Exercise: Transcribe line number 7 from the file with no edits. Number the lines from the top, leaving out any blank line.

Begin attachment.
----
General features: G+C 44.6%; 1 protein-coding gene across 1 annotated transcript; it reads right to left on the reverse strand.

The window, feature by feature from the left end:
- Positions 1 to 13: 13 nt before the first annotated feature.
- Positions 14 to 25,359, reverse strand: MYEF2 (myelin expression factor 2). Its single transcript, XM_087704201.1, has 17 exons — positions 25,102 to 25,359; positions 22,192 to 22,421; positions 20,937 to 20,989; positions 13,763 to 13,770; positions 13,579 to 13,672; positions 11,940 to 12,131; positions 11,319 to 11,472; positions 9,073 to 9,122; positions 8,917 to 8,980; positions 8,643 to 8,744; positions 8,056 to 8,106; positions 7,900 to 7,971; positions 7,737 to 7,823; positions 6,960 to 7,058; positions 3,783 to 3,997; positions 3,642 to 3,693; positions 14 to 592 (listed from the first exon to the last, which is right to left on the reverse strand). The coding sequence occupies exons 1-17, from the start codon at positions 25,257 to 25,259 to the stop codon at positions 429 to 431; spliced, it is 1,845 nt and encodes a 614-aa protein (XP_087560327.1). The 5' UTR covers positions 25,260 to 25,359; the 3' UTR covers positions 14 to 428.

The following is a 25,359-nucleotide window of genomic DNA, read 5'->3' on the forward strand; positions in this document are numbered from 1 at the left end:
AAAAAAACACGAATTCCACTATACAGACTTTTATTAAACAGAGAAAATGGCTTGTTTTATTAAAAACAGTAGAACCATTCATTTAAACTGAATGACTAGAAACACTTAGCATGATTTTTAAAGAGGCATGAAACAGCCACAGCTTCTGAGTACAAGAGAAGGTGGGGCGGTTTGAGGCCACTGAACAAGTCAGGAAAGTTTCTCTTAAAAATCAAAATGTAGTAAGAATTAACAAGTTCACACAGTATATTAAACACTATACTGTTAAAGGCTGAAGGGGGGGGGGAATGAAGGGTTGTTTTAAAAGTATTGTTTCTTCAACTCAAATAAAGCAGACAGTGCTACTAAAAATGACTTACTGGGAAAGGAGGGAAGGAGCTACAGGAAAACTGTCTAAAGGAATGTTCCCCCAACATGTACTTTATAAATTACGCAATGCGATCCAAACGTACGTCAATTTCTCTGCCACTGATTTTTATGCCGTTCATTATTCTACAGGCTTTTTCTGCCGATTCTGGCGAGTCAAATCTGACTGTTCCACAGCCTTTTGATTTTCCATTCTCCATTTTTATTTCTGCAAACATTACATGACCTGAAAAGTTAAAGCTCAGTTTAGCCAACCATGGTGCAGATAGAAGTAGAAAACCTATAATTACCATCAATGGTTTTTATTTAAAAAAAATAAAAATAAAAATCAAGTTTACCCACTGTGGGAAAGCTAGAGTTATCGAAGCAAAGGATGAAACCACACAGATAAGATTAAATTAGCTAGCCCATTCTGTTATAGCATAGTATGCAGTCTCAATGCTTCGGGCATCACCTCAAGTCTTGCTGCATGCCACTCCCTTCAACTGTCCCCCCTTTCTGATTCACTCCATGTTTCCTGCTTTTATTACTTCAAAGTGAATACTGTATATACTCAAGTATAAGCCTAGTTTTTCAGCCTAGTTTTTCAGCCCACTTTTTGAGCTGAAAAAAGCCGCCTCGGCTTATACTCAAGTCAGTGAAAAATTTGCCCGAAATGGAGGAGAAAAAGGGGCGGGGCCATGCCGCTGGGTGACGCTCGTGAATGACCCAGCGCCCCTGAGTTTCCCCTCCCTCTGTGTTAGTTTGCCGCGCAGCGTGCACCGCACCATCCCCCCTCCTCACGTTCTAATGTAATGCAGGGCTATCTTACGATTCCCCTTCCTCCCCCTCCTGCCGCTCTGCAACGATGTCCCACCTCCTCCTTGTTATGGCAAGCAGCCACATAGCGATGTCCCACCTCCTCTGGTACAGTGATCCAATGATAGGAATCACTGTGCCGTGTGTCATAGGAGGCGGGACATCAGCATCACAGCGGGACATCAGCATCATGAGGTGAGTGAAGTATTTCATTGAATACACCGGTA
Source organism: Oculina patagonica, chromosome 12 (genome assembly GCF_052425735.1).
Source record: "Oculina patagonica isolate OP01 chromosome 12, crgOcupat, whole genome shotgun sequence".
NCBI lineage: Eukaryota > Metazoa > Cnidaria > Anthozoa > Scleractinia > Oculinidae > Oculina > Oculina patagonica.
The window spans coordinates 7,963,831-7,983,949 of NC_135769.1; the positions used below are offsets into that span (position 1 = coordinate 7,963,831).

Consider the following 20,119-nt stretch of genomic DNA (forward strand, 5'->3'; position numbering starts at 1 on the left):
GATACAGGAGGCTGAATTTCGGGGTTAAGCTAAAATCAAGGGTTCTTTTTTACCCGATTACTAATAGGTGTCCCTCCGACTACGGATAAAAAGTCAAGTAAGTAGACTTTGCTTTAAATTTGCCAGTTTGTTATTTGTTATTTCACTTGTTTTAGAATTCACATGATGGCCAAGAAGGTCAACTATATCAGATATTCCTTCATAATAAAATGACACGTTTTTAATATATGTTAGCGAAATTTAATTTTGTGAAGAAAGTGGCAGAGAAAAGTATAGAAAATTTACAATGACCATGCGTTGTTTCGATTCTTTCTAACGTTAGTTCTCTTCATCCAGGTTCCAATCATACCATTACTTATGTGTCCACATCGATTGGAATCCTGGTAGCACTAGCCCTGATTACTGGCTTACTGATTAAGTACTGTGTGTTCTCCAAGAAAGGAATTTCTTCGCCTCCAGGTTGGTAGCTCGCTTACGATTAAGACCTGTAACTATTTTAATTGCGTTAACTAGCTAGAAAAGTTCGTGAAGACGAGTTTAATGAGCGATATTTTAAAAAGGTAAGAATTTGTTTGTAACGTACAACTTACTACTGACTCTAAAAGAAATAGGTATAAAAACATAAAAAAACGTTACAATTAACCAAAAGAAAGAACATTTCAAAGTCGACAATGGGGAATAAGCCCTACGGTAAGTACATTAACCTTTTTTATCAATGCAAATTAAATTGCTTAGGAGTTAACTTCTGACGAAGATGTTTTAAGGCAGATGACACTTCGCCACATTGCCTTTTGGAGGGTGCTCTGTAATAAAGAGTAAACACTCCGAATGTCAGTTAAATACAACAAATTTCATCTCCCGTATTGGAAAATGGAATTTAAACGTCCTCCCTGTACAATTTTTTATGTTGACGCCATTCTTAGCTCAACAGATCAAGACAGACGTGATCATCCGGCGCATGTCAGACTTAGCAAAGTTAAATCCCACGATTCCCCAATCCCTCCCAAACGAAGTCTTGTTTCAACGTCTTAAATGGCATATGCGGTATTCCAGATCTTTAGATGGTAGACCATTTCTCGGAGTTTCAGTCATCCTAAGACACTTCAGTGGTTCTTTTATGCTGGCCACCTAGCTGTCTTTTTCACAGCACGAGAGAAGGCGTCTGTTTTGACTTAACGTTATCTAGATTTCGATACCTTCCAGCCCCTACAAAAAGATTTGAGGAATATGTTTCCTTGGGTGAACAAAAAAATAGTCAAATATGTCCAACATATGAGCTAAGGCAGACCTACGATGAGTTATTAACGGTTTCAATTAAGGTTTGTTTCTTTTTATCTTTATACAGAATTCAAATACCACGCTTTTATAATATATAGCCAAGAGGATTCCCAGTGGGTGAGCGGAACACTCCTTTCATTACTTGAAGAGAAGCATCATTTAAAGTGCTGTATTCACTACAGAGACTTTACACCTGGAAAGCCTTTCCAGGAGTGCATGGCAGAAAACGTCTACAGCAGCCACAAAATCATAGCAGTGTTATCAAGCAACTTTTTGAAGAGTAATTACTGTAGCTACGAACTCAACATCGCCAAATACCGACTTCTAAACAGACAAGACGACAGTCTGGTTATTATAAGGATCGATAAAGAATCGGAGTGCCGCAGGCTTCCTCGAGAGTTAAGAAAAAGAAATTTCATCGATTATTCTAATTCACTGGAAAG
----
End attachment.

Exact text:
Source organism: Oculina patagonica, chromosome 12 (genome assembly GCF_052425735.1).